The Dingo Fence is a famous long barrier that is also referred to as the Dog Fence. It runs for an incredible 5600 km and was built as a pest management device during the 1880s to keep the dingoes away from the southeast of the country. It’s not only the longest fence in the world but also one of the longest manmade structures in the world and is something that many Australians want to see with their own eyes at least once in their lifetime.
The fence runs from the Darling Downs in Queensland and finishes at the edge of the Great Australian Bight. You can see the fence 45 km from Nundroo and 5.5 km from the road going into Yalata along the Eyre Highway. Alternately it’s 98.9 km from the Nullarbor Roadhouse heading toward Ceduna, or 197 km from Ceduna and 124 km from Penong.
You won’t miss it!
The fence in broken by the Eyre Highway and replaced with a stock grate that is embedded into the highway as a deterrent to animals looking to cross the highway to avoid the fence – when you go over this you’re there! If you stop to get a photo please remember you’re on a remote highway and stay safe. If you take a look around you’ll notice it’s a bit of a graveyard for lost hubcaps and other loose vehicle debris, so please take care!
Stop 5: Bunda Cliffs
A defining feature of the Nullarbor Plain and Great Australian Bight, the Bunda Cliffs are the longest continuous stretch of sea cliffs in the world. The cliffs stretch for 100 kilometres along the coast and can be up to 90 metres high.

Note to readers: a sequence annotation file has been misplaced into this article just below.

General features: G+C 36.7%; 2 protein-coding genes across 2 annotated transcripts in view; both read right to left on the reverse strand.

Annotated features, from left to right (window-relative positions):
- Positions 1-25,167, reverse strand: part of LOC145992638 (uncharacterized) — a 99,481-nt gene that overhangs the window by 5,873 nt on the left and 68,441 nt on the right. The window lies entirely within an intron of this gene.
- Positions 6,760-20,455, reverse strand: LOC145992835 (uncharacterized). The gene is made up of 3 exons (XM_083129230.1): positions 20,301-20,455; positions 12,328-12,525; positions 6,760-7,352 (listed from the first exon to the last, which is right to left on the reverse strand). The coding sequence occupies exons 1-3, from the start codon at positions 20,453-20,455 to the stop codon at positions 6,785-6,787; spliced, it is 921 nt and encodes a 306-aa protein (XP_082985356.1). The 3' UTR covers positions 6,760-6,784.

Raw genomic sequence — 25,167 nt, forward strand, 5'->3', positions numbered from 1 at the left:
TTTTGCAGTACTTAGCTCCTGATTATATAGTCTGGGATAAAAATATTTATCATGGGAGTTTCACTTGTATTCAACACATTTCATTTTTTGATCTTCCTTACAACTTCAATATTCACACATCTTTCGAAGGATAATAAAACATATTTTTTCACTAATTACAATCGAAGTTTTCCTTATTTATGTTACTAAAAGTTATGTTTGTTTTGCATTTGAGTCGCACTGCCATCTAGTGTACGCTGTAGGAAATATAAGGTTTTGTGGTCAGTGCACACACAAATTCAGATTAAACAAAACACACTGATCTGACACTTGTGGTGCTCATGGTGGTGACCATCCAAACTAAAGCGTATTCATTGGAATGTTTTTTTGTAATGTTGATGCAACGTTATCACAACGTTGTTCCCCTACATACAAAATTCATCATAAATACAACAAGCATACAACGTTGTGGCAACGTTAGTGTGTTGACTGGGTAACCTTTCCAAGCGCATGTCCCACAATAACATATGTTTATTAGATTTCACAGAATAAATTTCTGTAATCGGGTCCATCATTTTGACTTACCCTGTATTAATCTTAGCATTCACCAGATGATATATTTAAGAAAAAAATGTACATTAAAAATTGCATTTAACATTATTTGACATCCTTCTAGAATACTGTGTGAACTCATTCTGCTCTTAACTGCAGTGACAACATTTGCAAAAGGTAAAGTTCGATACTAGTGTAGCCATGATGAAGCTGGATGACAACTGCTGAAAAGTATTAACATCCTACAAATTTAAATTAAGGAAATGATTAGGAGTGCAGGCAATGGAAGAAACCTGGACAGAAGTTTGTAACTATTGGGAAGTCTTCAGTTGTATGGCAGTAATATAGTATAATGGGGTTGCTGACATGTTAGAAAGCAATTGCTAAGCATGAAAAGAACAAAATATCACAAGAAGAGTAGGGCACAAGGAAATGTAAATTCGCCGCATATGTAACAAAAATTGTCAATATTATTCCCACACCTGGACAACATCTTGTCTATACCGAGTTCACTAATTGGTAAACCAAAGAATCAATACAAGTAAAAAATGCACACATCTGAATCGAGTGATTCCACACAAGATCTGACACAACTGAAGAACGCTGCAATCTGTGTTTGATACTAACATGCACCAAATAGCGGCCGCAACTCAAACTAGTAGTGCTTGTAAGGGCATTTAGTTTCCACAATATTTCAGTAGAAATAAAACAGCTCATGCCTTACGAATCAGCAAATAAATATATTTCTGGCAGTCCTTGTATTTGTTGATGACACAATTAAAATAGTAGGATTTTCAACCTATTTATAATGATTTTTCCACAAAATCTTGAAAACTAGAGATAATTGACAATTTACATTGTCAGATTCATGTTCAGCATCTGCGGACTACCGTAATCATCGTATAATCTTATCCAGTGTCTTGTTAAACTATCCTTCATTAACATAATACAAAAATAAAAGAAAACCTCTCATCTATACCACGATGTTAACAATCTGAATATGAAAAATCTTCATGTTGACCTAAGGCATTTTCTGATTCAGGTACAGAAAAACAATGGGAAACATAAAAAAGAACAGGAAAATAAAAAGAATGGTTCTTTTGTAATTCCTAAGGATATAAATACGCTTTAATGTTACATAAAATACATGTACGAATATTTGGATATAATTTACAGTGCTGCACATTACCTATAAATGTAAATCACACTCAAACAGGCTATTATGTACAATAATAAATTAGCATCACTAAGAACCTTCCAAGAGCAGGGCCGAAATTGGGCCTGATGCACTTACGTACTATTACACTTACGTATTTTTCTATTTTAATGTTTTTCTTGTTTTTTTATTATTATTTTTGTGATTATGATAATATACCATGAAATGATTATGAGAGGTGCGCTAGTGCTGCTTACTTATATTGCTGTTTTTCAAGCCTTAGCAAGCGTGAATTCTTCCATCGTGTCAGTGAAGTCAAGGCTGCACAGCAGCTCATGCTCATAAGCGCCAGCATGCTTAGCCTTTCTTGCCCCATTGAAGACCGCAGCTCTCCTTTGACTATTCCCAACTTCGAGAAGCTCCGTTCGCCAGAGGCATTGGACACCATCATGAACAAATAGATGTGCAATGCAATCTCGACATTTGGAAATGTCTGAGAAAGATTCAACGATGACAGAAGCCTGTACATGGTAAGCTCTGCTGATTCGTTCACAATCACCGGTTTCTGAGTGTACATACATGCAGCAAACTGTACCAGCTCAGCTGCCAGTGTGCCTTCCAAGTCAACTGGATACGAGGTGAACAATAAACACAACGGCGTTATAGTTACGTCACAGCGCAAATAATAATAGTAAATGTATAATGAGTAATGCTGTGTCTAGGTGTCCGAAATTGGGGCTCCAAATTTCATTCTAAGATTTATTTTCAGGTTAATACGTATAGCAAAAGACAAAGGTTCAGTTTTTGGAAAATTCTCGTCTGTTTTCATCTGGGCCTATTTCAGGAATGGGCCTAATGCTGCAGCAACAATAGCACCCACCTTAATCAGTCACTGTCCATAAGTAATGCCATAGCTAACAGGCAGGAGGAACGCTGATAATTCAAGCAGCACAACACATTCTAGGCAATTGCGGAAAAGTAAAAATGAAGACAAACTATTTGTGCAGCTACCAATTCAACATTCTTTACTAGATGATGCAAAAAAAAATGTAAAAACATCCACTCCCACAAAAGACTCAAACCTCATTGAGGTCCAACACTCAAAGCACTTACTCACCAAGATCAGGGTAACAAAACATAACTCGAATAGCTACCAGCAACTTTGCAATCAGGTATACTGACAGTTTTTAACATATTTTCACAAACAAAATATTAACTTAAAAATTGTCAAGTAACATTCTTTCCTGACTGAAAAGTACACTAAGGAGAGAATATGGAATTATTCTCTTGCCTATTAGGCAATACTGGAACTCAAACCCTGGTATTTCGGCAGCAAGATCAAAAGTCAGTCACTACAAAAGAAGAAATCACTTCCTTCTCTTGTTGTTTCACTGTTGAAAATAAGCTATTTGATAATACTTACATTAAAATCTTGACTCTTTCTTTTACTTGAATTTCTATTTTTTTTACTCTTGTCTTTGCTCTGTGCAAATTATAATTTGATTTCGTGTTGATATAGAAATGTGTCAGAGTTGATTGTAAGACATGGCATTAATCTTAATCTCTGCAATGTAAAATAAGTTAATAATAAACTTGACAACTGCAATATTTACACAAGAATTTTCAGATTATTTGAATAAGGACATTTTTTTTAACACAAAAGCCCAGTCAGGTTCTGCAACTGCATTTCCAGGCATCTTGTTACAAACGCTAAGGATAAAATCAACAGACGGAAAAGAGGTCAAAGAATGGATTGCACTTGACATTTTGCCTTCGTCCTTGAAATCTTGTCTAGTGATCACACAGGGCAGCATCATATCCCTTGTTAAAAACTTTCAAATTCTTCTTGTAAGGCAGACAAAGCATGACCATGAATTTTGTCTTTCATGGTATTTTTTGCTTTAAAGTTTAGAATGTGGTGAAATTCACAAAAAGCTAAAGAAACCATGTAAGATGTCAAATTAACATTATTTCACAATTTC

There are five lookouts along the dramatic cliff edge off the highway where you can enjoy the view and take some photos. You will see signposts for each of the lookouts, although if you’re heading to the Head of Bight, you’ll be able to see the cliffs stretching into the distance from there as well.
Stop 6: Head of Bight Whale Watching Centre
After a few hours of travelling west of Penong, you’ll reach the Head of Bight Whale Watching Centre. It’s just 12 km off the Eyre Highway on a well-maintained road to the interpretive centre and boardwalk viewing platforms.
The Head of Bight is the northernmost extent of the Great Australian Bight offering an elevated spot to see the ocean and coastline. The whale watching centre and picnic area has toilets, parking, a covered picnic area, two viewing platforms and informational boards giving you information about the Southern Right Whales and other marine life.
It’s known as the best land-based whale watching spot in the country. From May until October each year, Southern Right Whales make their way up to the warmer waters of the Bight to breed. At the height of the season, you can spot up to 100 whales and their calves at any one time from the east and west viewing platforms at the Head of Bight. The boardwalk is accessible for everyone, including wheelchairs with a slight sloping ramp.
Even if it’s not whale season, it’s still a great spot to enjoy the dramatic views of the Bunda Cliffs and active sand dunes along the coast. You can take a break from the drive and enjoy the picnic area, before jumping back in the car for the long journey back to your accommodation.
Return to Ceduna
You can return back to Ceduna (or Penong) the same way. The 212 km journey to Penong should take around 2.5 hours, although you can always stop somewhere else on the way to have a break, and Ceduna a further 73 km or 50 minutes travel.